Below is Part 4 in the 2014 Pastoral Care Week (Oct. 19-25) series here at CBFblog.
By Stacy Sergent
People come to the hospital where I serve as a chaplain because they want to be made well. They have become sick or gotten hurt, maybe quite suddenly, or maybe so gradually that they barely noticed for a long time. But now things have gotten serious enough to bring them here for healing. They want the help of doctors, nurses, radiologists, physical therapists, surgeons, anesthesiologists, and others. What many of them come to realize as well is that they have a need for healing that is not only physical. And that’s where my ministry begins.
I am thankful that many healthcare systems today are coming to understand the need to care for the whole person, not just address a physical diagnosis. Chaplains like myself help patients and their families address the important questions of spiritual well-being that so often go hand-in-hand with physical or mental illness and trauma. We are in good company here. After all, Jesus often asked questions of the recipients of his healing miracles.
“Do you want to be made well?”
“Do you believe that I am able to do this for you?”
“Who touched me?”
“What do you want me to do for you?”
Like Jesus, chaplains can ask questions that guide those we serve to think about issues of change and fear, faith and doubt, isolation and community, choice and empowerment, forgiveness and love. All these things can contribute to healing. Even in those cases where physical cure is not possible, spiritual well-being is not an unattainable goal.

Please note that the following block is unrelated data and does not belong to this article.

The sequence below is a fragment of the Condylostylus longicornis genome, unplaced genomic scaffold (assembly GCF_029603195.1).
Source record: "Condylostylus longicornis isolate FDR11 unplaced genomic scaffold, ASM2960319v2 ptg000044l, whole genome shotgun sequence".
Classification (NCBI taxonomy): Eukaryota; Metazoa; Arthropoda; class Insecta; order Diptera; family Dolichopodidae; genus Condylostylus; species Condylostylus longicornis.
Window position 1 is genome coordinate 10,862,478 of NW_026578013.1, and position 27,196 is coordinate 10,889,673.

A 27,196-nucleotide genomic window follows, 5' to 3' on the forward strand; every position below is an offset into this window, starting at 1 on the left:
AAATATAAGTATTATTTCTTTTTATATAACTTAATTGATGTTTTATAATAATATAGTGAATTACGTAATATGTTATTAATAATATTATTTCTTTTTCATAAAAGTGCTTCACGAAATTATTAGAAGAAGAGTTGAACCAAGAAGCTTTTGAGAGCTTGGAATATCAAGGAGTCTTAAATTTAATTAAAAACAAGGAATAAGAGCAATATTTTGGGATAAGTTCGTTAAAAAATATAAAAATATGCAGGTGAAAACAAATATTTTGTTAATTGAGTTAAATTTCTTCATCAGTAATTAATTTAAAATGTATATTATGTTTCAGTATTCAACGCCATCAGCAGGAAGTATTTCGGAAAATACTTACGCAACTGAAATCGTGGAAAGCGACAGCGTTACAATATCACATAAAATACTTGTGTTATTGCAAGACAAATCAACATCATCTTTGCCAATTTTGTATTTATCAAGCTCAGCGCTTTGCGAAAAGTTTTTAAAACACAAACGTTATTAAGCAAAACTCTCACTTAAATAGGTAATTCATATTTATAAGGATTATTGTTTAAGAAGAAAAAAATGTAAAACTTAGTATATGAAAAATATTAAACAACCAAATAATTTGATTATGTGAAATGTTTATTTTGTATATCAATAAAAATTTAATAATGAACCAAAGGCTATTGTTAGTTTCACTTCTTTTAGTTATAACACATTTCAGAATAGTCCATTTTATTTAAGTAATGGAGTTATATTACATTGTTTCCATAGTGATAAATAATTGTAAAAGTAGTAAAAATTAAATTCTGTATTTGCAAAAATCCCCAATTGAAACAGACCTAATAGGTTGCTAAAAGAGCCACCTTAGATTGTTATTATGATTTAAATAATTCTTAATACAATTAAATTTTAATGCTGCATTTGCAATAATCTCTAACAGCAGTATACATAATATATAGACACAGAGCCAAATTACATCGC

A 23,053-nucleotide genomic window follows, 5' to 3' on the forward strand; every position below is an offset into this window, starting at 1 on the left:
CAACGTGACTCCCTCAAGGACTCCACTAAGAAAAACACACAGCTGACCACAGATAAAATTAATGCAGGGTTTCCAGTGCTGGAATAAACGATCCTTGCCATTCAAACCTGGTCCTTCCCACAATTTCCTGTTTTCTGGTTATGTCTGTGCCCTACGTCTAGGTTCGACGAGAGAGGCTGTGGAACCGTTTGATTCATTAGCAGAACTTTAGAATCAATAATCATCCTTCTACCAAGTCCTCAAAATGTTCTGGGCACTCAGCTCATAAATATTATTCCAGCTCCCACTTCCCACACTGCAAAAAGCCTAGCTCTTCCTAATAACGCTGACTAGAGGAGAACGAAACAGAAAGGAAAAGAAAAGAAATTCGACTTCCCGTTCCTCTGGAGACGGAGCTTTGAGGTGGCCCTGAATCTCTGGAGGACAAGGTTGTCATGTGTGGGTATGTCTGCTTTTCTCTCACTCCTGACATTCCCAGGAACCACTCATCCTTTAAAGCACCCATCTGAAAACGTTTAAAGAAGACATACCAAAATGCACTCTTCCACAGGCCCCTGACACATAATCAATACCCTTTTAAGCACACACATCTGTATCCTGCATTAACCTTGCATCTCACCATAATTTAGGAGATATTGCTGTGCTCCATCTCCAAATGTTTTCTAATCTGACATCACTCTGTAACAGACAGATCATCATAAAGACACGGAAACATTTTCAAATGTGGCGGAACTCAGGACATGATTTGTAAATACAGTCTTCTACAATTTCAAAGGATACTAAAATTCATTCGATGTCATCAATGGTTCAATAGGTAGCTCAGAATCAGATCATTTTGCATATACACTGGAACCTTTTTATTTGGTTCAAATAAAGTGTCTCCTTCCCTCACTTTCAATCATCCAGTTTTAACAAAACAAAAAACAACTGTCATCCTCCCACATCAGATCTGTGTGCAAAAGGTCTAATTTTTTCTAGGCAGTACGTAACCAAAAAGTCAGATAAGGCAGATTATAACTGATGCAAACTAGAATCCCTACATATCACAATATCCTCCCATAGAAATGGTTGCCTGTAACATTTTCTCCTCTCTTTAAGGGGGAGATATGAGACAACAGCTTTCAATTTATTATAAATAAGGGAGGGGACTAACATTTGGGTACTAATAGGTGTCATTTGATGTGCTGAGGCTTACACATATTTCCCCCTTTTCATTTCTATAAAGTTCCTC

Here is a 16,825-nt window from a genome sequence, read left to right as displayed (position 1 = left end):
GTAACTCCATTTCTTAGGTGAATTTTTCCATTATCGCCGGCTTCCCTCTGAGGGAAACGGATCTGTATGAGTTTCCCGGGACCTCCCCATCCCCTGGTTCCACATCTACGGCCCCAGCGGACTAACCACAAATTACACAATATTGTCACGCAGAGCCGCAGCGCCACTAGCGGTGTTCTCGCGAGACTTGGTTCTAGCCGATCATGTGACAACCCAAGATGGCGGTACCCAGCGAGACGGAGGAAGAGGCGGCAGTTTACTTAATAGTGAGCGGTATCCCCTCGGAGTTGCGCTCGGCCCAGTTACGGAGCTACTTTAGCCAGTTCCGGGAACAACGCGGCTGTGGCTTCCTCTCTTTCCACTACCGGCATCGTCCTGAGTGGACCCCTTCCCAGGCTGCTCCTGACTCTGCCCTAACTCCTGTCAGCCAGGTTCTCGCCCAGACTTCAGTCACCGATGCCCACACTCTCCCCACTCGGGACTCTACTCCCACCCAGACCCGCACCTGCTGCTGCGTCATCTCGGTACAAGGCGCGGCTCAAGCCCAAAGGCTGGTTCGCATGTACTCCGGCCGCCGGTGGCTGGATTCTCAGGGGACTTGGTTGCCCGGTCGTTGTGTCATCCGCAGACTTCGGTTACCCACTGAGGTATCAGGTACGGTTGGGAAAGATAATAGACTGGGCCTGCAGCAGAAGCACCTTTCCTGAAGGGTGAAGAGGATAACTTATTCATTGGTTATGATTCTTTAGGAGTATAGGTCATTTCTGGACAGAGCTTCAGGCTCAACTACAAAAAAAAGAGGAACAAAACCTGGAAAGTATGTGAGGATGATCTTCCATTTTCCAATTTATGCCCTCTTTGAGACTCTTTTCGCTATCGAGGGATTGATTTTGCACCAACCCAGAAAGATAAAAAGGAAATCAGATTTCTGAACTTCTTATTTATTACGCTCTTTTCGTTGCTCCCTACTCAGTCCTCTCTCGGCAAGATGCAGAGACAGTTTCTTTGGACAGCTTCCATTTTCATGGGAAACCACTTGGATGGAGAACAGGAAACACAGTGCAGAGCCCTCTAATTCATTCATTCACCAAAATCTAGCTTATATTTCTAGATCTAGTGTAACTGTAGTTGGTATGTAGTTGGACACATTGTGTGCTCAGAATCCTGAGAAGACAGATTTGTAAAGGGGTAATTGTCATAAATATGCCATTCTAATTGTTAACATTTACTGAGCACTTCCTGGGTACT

I wish I could give the young victim of a motorcycle crash the use of his legs again. I can’t. But I can help him grieve the loss and find hope in new goals for the future.
I wish I could remove the cancer from a woman’s brain. I can’t. But I can affirm her faith that God is and will continue to be with her, and assist her in compiling a book of memories for her grandchildren.
I wish I could bring back the only child of grieving parents. I can’t. But I can cry with them and hear their story and speak her name in a prayer of blessing, acknowledging her as a precious child of God whose time on earth was unfairly short.
I wish I could lift the cloud of depression from a man’s life. I can’t. But I can encourage him in his search for the right medication, and help him look for meaning and choose gratitude in defiance of the darkness.
It is difficult work, and there are times when it feels like what I’m doing is not nearly enough. But as the image for this year’s Pastoral Care Week reminds me, even the smallest actions create ripples affecting everyone we meet. One encounter can have a far-reaching impact, touching the lives of others in ways we could never have imagined. That is part of the miracle of chaplaincy.
Stacy N. Sergent is a CBF-endorsed chaplain in South Carolina. Follow Stacy on Twitter @StacyNSergent and read her blog at www.stacynsergent.com.